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This is an important practical limitation. It is rather as if someone had access to a huge library of data concerning the shape and outcomes of all previous experiments, but were unable to conduct any of their own. But it may have deeper significance too. For plausibly, it is only by poking, prodding, and generally intervening upon our worlds that biological minds anchor their knowledge to the very world it is meant to describe. By learning what causes what, and how different actions will affect our future worlds in different ways, we build a firm basis for our own later understandings. It is that grounding in actions and their effects that later enables us to truly understand encountered sentences such as "The cat scratched the person who trod on its tail." Our generative models—unlike those of the generative AIs—are forged in the fires of action.

Might future AIs build anchored models in this way too? Might they start to run experiments in which they launch responses into the world to see what effects those responses have? Something a bit like this already occurs in the context of online advertising, political campaigning, and social media manipulating, where algorithms can launch ads, posts and reports and adjust their future behavior according to specific effects on buyers, voters, and others. If more powerful AIs closed the action loop in these ways, they would be starting to turn their currently passive and "second-hand" window onto the human world into something closer to the kind of grip that active beings like us have on our worlds.

But even then, there’d be other things missing. Many of the predictions that structure human experience concern our own internal physiological states. For example, we experience thirst and hunger in ways that are deeply anticipatory, allowing us to remedy looming shortfalls in advance, so as to stay within the correct zone for bodily integrity and survival. This means that we exist in a world where some of our brain’s predictions matter in a very special way. They matter because they enable us to continue to exist as the embodied, energy metabolizing, beings that we are. We humans also benefit hugely from collective practices of culture, science, and art, allowing us to share our knowledge and to probe and test our own best models of ourselves and our worlds.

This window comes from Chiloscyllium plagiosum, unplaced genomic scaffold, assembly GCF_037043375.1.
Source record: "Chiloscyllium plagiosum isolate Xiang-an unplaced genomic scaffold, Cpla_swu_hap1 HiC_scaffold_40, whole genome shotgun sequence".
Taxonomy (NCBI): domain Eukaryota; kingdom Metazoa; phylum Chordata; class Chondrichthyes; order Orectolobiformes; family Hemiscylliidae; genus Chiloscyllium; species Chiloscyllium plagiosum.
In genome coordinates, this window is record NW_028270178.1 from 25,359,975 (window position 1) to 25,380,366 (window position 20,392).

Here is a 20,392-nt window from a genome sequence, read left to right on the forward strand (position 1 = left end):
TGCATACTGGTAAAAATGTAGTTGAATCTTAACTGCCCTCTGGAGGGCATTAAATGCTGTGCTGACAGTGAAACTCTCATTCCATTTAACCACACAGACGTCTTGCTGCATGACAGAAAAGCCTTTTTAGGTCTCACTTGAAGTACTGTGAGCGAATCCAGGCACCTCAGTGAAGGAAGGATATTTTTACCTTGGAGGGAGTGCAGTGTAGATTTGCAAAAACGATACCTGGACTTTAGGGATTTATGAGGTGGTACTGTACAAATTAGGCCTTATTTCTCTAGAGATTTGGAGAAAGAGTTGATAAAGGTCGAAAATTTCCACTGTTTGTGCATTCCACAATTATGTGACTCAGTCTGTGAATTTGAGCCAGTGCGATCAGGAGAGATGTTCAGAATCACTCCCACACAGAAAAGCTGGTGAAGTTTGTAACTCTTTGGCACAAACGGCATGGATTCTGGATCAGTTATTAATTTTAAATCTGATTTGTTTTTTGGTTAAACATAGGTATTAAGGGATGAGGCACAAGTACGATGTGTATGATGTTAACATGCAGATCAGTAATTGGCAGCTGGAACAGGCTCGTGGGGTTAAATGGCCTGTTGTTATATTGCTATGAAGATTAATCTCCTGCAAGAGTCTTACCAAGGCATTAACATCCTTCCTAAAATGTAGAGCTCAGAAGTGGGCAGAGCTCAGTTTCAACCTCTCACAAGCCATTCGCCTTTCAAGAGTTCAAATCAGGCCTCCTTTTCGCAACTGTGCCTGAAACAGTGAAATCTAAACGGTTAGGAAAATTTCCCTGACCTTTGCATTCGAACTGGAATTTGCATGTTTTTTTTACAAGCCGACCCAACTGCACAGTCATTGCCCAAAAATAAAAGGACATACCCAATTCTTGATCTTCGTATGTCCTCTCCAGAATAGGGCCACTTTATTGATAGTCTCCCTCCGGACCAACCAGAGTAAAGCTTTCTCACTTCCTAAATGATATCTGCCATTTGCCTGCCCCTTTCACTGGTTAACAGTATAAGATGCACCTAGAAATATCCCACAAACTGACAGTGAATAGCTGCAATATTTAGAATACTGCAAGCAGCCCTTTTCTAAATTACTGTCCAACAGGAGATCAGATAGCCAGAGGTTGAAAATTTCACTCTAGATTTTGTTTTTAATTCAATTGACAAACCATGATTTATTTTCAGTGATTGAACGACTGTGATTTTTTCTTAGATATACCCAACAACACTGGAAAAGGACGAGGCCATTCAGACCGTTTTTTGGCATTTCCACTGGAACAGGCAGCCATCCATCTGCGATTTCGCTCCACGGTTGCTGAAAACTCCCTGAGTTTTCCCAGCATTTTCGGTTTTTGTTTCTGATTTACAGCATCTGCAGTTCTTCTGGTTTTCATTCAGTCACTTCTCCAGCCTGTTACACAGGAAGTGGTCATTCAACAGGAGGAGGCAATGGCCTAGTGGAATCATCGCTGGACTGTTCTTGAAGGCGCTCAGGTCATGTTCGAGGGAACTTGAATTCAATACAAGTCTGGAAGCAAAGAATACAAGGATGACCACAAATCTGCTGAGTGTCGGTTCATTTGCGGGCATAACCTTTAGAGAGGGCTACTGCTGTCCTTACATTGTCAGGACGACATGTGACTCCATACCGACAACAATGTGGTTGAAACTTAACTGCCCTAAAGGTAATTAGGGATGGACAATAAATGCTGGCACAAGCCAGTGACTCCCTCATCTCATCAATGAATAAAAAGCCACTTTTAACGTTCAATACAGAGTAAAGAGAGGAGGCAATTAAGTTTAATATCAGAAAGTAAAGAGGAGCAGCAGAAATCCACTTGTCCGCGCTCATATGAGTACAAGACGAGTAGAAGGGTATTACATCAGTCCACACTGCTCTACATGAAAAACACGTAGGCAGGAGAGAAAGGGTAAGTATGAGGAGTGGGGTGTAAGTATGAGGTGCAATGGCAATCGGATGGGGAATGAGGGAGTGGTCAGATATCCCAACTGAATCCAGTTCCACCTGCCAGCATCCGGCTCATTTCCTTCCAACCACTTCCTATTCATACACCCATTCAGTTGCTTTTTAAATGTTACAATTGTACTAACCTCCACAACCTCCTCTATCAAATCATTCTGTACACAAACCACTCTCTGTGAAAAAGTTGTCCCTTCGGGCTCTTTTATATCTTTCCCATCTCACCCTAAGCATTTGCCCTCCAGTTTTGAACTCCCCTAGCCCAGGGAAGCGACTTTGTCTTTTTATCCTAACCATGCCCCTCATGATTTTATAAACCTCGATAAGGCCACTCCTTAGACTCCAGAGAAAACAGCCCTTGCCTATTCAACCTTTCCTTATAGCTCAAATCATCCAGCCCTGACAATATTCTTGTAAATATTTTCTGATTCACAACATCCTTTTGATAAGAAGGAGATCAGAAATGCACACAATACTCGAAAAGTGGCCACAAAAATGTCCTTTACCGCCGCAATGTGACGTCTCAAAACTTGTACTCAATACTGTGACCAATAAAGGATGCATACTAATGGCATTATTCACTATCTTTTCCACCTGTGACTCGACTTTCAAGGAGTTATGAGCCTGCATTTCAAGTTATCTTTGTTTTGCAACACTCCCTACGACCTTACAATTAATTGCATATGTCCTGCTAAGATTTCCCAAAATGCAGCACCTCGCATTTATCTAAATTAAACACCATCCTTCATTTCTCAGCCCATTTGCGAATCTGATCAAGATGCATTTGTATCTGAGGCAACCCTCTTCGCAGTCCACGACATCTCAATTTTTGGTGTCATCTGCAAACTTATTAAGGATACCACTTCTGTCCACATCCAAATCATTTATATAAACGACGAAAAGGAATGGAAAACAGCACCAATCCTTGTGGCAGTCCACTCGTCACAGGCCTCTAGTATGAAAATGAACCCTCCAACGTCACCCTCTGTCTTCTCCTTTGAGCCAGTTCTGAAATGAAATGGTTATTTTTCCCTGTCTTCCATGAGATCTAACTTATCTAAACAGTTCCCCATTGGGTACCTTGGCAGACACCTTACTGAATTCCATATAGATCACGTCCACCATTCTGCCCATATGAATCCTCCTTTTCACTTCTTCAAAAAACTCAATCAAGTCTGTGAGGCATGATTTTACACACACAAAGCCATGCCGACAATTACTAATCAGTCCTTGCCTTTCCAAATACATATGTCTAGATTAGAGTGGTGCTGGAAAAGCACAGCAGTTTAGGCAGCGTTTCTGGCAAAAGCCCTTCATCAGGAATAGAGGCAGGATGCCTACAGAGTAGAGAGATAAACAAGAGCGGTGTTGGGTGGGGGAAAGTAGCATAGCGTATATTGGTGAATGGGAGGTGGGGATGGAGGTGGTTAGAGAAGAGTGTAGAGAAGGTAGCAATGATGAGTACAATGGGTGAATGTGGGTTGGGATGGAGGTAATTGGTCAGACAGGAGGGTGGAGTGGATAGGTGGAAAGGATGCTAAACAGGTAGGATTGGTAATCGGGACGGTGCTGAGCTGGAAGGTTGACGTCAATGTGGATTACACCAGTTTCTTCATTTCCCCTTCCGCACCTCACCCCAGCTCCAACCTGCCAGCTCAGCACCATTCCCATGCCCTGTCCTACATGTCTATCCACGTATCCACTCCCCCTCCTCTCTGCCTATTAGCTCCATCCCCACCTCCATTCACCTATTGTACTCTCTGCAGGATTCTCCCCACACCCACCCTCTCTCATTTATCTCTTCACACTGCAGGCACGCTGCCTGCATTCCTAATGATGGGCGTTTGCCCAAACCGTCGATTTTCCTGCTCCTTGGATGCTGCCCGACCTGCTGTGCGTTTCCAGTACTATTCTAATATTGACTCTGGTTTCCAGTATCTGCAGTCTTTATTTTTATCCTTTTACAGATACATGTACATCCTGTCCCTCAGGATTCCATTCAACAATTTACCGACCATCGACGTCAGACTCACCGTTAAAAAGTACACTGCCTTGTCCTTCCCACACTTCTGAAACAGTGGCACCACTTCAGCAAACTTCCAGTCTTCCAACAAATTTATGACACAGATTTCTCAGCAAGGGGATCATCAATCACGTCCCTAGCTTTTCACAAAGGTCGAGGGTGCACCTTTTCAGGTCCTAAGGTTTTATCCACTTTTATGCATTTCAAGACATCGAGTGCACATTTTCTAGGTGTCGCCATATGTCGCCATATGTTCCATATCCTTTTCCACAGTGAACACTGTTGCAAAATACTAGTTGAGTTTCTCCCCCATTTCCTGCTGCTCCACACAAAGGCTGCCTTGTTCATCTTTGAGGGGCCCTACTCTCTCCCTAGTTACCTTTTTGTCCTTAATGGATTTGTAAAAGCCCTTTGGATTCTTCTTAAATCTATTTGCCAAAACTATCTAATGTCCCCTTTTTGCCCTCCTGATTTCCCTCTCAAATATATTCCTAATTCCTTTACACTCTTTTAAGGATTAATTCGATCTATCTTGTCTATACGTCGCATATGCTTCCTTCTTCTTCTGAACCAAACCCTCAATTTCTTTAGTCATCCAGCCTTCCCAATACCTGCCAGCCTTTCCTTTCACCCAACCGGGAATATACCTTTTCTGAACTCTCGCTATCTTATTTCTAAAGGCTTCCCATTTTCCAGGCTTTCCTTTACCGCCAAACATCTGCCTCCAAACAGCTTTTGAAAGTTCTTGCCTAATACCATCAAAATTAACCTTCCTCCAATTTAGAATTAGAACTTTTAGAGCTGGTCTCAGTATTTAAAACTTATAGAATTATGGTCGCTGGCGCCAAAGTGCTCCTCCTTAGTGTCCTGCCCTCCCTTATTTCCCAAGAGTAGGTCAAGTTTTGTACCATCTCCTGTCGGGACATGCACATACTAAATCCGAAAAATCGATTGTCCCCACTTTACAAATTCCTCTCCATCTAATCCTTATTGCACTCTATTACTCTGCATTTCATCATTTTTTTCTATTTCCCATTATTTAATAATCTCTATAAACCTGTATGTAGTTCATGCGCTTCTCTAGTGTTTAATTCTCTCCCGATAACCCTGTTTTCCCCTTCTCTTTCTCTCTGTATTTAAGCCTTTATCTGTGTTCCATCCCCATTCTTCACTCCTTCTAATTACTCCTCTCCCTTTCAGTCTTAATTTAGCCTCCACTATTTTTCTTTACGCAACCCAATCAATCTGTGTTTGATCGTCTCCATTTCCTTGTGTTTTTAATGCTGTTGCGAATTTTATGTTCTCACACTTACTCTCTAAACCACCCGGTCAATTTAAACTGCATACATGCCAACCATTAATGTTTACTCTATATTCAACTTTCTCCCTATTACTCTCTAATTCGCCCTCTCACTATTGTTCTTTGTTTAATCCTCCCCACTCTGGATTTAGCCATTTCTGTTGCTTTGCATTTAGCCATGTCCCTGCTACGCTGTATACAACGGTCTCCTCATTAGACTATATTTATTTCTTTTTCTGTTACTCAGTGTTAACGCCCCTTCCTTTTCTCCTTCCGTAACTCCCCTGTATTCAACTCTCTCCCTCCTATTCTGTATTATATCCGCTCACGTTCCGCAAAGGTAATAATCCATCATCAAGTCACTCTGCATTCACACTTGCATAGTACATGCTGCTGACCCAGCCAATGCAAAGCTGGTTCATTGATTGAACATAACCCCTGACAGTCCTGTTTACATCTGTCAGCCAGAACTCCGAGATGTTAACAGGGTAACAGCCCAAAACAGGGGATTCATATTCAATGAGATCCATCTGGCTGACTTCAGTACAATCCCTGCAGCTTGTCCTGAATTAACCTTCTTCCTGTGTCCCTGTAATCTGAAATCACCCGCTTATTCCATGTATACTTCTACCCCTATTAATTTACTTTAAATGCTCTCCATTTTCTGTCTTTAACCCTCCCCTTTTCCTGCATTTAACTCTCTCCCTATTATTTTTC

In addition, we humans are what might be called "knowing knowers"—we depict ourselves to ourselves as having knowledge and beliefs, and we have slowly designed the complex worlds of art, science, and technology to test and improve our own knowledge and beliefs. For example, we can write papers that make claims that are swiftly challenged by others, and then run experiments to try to resolve the differences of opinion. In all these ways (even bracketing obvious but currently intractable questions about ‘true conscious awareness’) there seems to be a very large gulf separating our special kinds of knowing and understanding from anything so far achieved by the AIs.

Could AIs one day become prediction machines with a survival instinct, running baseline predictions that pro-actively seek to create and maintain the conditions for their own existence? Could they thereby become increasingly autonomous, protecting their own hardware and manufacturing and drawing power as needed? Could they form a community, and invent a kind of culture? Could they start to model themselves as beings with beliefs and opinions? There is nothing in their current situation to drive them in these familiar directions. But none of these dimensions is obviously off-limits either. If changes were to occur along all or some of those key missing dimensions, we might yet be glimpsing the soul of a new machine.